Protected in a bullet-proof glass vitrine and behind a barrier, the Mona Lisa is never going to look its best. But come the fall, visitors to Louvre will be able to get up close and intimately acquainted with world’s most famous painting thanks to the magic of virtual reality.
The Louvre has never before shown a VR work but the Paris museum is getting high-tech for its Leonardo blockbuster, which will include an experience called Mona Lisa: Beyond the Glass.
“The public will be able to discover an immersive experience of an extraordinary masterpiece,” the Louvre’s director of mediation and cultural programming, Dominique de Font-Réaulx, said in a statement about the project.
Visitors to the Leonardo exhibition will don a VR headset and enter a virtual space where they can step behind the famous painting’s protective glass and interact with it. The experience, which is the result of a partnership with the company HTC VIVE Arts, promises to shed light on details of the famous masterwork that are hidden from the naked eye, and to offer more information about the mysterious sitter, whose identity has been the subject of debate among historians for centuries.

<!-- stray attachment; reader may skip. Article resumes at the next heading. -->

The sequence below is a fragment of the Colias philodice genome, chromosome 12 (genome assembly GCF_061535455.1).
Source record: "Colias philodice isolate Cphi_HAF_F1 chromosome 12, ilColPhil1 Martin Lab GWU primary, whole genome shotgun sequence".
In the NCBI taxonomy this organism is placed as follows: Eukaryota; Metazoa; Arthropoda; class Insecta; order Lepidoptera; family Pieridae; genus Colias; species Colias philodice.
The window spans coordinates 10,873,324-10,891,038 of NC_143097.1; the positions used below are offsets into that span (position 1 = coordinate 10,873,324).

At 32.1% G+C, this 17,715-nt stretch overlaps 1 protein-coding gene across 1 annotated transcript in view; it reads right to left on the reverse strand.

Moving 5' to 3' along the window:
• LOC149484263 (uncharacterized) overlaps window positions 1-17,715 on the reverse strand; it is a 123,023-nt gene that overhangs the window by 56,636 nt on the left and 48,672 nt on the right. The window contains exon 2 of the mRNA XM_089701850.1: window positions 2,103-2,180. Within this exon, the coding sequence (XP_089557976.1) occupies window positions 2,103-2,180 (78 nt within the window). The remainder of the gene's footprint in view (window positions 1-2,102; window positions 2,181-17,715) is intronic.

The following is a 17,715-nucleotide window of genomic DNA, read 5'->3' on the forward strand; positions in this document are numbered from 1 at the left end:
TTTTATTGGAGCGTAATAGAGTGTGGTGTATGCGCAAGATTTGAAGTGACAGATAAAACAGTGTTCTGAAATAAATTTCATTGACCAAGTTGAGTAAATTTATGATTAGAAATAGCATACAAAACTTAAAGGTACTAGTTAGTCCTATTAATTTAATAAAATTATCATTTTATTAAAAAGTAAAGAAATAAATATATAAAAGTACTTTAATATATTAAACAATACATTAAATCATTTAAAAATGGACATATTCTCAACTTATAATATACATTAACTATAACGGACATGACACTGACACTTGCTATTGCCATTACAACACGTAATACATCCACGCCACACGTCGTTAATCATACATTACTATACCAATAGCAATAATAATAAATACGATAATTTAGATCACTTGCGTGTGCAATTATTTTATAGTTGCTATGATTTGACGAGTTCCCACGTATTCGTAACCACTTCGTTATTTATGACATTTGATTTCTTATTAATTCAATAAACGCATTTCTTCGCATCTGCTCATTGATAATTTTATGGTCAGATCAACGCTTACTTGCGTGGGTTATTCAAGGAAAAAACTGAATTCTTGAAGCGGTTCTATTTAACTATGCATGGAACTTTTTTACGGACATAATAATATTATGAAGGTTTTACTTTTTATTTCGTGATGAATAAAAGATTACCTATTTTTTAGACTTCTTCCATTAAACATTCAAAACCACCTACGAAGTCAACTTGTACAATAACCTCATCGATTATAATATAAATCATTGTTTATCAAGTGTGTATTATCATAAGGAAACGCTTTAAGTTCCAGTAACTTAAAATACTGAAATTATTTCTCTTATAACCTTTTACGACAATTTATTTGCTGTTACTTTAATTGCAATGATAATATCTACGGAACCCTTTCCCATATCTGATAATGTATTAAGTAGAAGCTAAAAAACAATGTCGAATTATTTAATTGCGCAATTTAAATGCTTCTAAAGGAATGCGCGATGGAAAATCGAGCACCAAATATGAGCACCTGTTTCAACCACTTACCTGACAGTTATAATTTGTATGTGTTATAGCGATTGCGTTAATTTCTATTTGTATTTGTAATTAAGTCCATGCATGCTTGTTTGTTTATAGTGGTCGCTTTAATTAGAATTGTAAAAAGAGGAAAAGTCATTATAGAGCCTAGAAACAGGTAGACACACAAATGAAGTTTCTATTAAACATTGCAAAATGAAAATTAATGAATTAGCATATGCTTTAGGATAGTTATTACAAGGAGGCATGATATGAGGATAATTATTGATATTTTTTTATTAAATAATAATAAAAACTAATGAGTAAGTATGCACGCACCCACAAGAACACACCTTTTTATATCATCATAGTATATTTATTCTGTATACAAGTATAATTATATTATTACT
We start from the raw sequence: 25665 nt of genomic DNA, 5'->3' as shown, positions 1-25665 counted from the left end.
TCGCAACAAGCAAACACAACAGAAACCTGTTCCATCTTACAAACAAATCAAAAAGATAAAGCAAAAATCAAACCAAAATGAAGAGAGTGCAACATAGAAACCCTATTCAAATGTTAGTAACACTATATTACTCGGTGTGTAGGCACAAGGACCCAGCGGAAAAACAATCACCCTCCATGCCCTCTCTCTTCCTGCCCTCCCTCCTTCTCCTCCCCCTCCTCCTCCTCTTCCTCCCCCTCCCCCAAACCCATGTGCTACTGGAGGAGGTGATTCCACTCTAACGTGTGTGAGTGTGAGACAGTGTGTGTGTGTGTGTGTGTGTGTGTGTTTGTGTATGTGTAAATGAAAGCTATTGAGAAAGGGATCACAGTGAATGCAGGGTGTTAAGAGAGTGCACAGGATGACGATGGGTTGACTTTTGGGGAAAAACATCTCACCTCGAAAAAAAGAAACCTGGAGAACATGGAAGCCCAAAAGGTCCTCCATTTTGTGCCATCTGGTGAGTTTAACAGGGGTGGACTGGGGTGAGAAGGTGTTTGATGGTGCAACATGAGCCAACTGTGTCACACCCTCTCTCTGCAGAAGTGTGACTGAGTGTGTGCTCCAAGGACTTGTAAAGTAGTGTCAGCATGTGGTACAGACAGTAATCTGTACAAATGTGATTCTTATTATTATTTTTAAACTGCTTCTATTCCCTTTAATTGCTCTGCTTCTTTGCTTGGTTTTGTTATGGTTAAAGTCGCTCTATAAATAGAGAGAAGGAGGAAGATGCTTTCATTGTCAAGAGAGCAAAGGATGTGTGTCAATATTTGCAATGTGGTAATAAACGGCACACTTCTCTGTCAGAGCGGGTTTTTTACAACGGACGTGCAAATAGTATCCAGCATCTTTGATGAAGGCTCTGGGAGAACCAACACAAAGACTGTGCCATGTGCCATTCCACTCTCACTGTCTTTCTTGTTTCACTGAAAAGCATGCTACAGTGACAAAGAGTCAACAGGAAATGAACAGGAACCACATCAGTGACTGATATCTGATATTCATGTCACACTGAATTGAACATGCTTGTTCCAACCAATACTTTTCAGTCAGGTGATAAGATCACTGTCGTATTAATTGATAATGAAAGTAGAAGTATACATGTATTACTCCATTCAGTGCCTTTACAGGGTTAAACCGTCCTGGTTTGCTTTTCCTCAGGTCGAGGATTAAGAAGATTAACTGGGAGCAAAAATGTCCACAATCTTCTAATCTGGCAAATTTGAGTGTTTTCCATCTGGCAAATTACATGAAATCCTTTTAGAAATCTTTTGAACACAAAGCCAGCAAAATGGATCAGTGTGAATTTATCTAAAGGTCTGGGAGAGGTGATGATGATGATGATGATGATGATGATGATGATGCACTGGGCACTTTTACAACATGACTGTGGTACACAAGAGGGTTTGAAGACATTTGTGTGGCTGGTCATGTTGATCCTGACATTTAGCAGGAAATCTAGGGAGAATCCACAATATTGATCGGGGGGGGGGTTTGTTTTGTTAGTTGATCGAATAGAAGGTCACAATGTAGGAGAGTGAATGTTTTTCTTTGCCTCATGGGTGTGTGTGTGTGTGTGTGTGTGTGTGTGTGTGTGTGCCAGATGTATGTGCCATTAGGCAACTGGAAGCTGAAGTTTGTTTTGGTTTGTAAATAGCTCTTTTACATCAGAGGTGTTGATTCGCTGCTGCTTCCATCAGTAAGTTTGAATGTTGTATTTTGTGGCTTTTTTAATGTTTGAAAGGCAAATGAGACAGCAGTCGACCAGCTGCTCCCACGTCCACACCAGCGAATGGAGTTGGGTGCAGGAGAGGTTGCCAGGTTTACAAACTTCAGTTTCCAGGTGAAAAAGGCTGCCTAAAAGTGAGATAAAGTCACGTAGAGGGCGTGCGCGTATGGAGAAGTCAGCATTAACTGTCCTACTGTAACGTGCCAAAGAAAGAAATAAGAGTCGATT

The exhibition, which is organised by the Louvre’s Vincent Delieuvin and Louis Frank, is one of the most high-profile events marking the 500th anniversary of the artist and scientist’s death in France. A prolific inventor, the Renaissance polymath’s designs ranged from a flying machine to a portable bridge. If the visionary artist-engineer was alive today, he would undoubtedly be experimenting with the latest tech.
If you can’t make it to the Louvre, you will be able to experience the VR element of the much-anticipated exhibition at home if you own a headset. It will be available through HTC’s digital subscription service, VIVEPORT, as well as other VR platforms.
“Through this new experience, global audiences will be able to access the Mona Lisa in virtual space, seeing the work in detail from anywhere in the world,” VIVE Arts director Victoria Chang said in a statement. “Allowing visitors who may not be able to visit the exhibition in person to access this remarkable masterpiece by Leonardo da Vinci through our home version will give unprecedented access to [his] most celebrated painting.”
“Leonardo da Vinci” runs October 24, 2019 through February 24, 2020 at the Musée du Louvre, Paris.